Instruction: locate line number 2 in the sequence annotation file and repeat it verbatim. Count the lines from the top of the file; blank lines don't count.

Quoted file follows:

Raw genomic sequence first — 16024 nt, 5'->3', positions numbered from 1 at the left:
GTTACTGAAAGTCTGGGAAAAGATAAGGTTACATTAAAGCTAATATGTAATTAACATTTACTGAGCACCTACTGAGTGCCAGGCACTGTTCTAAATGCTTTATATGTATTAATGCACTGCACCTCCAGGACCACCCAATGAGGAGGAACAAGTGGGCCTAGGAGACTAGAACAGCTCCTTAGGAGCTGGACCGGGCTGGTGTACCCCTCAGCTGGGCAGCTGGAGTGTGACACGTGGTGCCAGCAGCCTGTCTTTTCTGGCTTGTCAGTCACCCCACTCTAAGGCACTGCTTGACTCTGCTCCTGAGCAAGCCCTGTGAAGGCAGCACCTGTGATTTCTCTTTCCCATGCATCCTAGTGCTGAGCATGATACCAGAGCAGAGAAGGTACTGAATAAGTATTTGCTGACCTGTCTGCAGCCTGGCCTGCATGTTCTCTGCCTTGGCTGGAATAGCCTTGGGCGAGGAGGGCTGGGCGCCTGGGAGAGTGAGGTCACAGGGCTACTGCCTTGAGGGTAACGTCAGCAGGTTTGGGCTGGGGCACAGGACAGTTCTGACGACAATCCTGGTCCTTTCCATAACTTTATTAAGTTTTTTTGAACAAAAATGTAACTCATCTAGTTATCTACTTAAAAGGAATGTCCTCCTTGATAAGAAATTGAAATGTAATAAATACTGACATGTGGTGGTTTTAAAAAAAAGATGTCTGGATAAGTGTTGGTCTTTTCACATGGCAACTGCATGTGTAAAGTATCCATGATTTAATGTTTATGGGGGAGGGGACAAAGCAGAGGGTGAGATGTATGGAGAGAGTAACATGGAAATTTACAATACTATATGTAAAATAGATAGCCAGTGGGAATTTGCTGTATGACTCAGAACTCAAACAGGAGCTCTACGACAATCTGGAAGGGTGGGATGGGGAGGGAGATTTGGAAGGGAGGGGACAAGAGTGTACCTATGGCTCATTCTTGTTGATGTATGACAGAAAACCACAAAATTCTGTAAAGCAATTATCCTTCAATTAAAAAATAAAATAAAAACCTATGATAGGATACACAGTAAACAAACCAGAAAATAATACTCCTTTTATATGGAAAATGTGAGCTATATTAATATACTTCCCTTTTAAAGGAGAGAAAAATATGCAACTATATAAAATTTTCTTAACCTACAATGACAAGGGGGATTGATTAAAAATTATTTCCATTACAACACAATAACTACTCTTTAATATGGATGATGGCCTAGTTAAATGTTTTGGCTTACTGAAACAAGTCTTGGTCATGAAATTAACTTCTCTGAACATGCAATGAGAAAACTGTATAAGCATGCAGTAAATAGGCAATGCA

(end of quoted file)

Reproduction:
GTTACTGAAAGTCTGGGAAAAGATAAGGTTACATTAAAGCTAATATGTAATTAACATTTACTGAGCACCTACTGAGTGCCAGGCACTGTTCTAAATGCTTTATATGTATTAATGCACTGCACCTCCAGGACCACCCAATGAGGAGGAACAAGTGGGCCTAGGAGACTAGAACAGCTCCTTAGGAGCTGGACCGGGCTGGTGTACCCCTCAGCTGGGCAGCTGGAGTGTGACACGTGGTGCCAGCAGCCTGTCTTTTCTGGCTTGTCAGTCACCCCACTCTAAGGCACTGCTTGACTCTGCTCCTGAGCAAGCCCTGTGAAGGCAGCACCTGTGATTTCTCTTTCCCATGCATCCTAGTGCTGAGCATGATACCAGAGCAGAGAAGGTACTGAATAAGTATTTGCTGACCTGTCTGCAGCCTGGCCTGCATGTTCTCTGCCTTGGCTGGAATAGCCTTGGGCGAGGAGGGCTGGGCGCCTGGGAGAGTGAGGTCACAGGGCTACTGCCTTGAGGGTAACGTCAGCAGGTTTGGGCTGGGGCACAGGACAGTTCTGACGACAATCCTGGTCCTTTCCATAACTTTATTAAGTTTTTTTGAACAAAAATGTAACTCATCTAGTTATCTACTTAAAAGGAATGTCCTCCTTGATAAGAAATTGAAATGTAATAAATACTGACATGTGGTGGTTTTAAAAAAAAGATGTCTGGATAAGTGTTGGTCTTTTCACATGGCAACTGCATGTGTAAAGTATCCATGATTTAATGTTTATGGGGGAGGGGACAAAGCAGAGGGTGAGATGTATGGAGAGAGTAACATGGAAATTTACAATACTATATGTAAAATAGATAGCCAGTGGGAATTTGCTGTATGACTCAGAACTCAAACAGGAGCTCTACGACAATCTGGAAGGGTGGGATGGGGAGGGAGATTTGGAAGGGAGGGGACAAGAGTGTACCTATGGCTCATTCTTGTTGATGTATGACAGAAAACCACAAAATTCTGTAAAGCAATTATCCTTCAATTAAAAAATAAAATAAAAACCTATGATAGGATACACAGTAAACAAACCAGAAAATAATACTCCTTTTATATGGAAAATGTGAGCTATATTAATATACTTCCCTTTTAAAGGAGAGAAAAATATGCAACTATATAAAATTTTCTTAACCTACAATGACAAGGGGGATTGATTAAAAATTATTTCCATTACAACACAATAACTACTCTTTAATATGGATGATGGCCTAGTTAAATGTTTTGGCTTACTGAAACAAGTCTTGGTCATGAAATTAACTTCTCTGAACATGCAATGAGAAAACTGTATAAGCATGCAGTAAATAGGCAATGCA